The photographer talks about her favorite—and most difficult—subjects.
Question: Who have been your most rndifficult subjects?rnrn
Carol Friedman: When rnpeople warn me about someone—the label head or the publishingrnhead—that somebody is difficult, I’m in heaven. Irn just say "Bring them on and I can’t wait," because whenrnpeople are described as difficult and have a reputation as difficult rnit’s 99%rnof the time because they’ve been disappointed over and over again by rnpeople whorndon’t really know what to do for them, and I know I’m going to make themrn happyrnand I can’t wait to work with them. And that happens time after time, sorn when Irnhear someone is difficult I can’t wait to work with them.rnrn
Question: Who have been your favorite rnsubjects?rnrn
Carol Friedman: Irnthink my most favorite subject was Lena Horne because she embodies soul rnandrngrace and elegance and street. Shernembodies everything and beauty, great beauty, so she was a favoriternsubject. Many of the jazzrnmusicians whom are no longer here. rnYou don’t realize that it's history when it is happening and thenrn timernpasses and you look at a picture and you say "Wow, there is history rnattached tornthat." You know, Dexter Gordonrnplaying, you know, in my studio for an hour after the session, things rnlikernthat. There has been wonderfulrnmoments like that. This sounds sorncorny, but I love my subjects. Irnhave to love them to do what I do. rnI have to fall in love with them to create a successful portrait rnof themrnand it’s not confected. It justrnhas to be, so it’s like a mother saying "I love all my children rnequally," but Irnreally do. I love my subjects.rnrn
Question: Do you feel more self-consciousrn when photographingrna fellow artist?rnrn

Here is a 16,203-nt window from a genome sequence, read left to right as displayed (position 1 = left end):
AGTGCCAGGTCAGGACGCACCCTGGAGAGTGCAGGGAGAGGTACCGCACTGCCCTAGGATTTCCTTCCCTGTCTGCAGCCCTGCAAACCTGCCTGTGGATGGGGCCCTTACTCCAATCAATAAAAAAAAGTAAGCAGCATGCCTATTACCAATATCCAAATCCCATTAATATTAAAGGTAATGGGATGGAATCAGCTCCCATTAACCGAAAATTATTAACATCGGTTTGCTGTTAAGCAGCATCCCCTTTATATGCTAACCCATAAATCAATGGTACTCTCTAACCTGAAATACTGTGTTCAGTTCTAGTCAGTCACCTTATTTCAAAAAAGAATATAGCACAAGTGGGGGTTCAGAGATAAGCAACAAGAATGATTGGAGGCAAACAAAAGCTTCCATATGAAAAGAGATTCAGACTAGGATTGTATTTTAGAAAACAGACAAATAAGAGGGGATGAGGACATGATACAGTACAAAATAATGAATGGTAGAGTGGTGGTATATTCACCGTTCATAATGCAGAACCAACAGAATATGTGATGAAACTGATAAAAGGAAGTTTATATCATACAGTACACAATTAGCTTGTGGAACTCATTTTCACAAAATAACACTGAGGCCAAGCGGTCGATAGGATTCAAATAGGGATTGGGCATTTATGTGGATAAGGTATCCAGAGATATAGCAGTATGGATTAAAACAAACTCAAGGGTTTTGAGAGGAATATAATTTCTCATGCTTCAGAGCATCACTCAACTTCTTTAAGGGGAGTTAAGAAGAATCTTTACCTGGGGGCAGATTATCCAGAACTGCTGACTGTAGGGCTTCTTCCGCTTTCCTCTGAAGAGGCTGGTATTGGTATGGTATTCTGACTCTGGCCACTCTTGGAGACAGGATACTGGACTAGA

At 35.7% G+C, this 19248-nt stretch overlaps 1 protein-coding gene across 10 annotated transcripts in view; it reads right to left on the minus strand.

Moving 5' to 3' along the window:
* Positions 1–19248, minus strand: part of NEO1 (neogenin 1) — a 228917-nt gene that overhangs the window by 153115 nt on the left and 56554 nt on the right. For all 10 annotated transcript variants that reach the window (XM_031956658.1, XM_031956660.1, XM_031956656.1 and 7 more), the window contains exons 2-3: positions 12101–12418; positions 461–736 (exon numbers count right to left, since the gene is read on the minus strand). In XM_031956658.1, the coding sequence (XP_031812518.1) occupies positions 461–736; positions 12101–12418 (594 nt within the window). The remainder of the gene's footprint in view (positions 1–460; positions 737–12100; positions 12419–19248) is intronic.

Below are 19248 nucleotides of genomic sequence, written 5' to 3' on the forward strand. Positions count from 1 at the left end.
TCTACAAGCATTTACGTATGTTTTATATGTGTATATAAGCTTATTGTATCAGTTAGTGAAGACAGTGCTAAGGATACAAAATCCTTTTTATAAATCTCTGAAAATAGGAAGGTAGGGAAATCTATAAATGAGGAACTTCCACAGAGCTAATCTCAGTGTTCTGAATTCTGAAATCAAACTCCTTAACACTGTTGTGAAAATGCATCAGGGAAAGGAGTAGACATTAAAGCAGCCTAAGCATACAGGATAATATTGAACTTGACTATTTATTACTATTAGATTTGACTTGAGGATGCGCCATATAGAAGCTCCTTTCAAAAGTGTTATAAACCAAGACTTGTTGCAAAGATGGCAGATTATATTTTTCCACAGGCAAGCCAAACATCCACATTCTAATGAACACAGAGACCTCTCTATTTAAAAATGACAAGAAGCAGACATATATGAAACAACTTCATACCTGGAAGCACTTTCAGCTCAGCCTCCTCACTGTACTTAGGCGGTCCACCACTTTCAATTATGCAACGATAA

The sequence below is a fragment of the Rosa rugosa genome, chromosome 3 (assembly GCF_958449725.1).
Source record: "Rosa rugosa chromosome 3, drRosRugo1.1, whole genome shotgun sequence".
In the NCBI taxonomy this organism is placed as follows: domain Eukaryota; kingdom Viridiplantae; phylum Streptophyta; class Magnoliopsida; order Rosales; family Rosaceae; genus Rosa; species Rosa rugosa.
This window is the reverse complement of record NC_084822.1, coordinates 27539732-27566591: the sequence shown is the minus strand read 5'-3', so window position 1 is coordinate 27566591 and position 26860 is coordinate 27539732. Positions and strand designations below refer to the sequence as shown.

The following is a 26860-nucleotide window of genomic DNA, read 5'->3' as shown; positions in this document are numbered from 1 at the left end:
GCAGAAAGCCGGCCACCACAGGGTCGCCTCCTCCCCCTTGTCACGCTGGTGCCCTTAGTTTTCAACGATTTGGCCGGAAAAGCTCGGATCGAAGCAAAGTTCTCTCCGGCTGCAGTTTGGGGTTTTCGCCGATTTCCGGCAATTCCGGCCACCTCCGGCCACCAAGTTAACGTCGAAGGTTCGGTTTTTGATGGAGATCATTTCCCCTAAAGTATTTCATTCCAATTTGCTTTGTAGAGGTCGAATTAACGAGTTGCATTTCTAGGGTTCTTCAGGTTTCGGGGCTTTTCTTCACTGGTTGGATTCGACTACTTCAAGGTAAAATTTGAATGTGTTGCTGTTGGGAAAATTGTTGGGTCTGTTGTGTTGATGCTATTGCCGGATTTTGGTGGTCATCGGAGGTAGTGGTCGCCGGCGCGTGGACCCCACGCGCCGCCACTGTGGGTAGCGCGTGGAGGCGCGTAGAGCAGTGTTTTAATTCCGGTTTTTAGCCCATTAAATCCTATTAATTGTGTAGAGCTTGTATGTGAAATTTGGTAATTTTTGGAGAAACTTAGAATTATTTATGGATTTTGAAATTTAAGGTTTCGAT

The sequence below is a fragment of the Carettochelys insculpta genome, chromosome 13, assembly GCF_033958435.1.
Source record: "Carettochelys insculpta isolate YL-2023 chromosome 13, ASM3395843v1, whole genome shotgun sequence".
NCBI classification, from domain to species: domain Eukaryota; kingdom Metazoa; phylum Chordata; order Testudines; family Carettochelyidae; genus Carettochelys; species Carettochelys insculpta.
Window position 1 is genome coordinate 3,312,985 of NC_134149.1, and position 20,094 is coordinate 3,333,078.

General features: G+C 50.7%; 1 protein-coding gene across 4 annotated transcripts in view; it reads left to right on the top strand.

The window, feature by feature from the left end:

Carol Friedman: Robertrn Rauschenberg, one of my favorite sessionsrnactually. I had never met him andrncame to his studio, where he lives, where he painted, where he works. He has a building, had a building andrnthere was a few minutes that I had to wait and there was an incredible rnpiece ofrnhis that was forged of texture, metal, you know. Itrn was probably a big rusted side of a truck or something,rnbut it was this beautiful textured metal, and Bob was great. He was just so wonderful, and I didn’trnlike what he had on. I, you know... clothing is arn big component, but that is another story, so I said can I lookrnthrough his closet. He said sure,rnso I picked a shirt and then there it was. There rnwas this leather jacket that was the same exactrntexture of the metal, so you live for moments like that and again that rnis whatrnI mean by paying attention. Thatrnis what I mean by mastering improvisation. It’s rnall there. rnYou just have to find it. rnSo I grabbed the shirt. Irngrabbed the jacket and of course in the picture that jacket and that rnmetal isrnone thing and it is all organic and wonderful and he was beautiful. Great artists know who they are, sornthere is no excavating at all. rnThey’re happy to share and I think that I’m really blessed rnactually tornbe able to be in the presence of them and to give them back to rnthemselves in myrnwork. It is really wonderful. I’mrn thinking aside from Rauschenberg,rnsame thing with Roy Lichtenstein, same thing. Thesern painters, they know exactly who they are. Great rnjazz musicians, they know exactlyrnwho they are. Great opera singersrnknow exactly who they are. JessyernNorman, there is not really work to do with Jessye. It’srn just centering in on exactly who she is.rnrn
Question: Who would you most like to rnphotograph that you’vernnever had a chance to?rnrn
Carol Friedman: rnFrank Sinatra, Pablo Picasso, Billie Holiday, Ray Charles, BobrnDylan. What does Bob Dylan havernthat those other people do not? rnHe’s still here. So Bob, call me.
Recorded on April 21, 2010
Interviewed by Austin Allen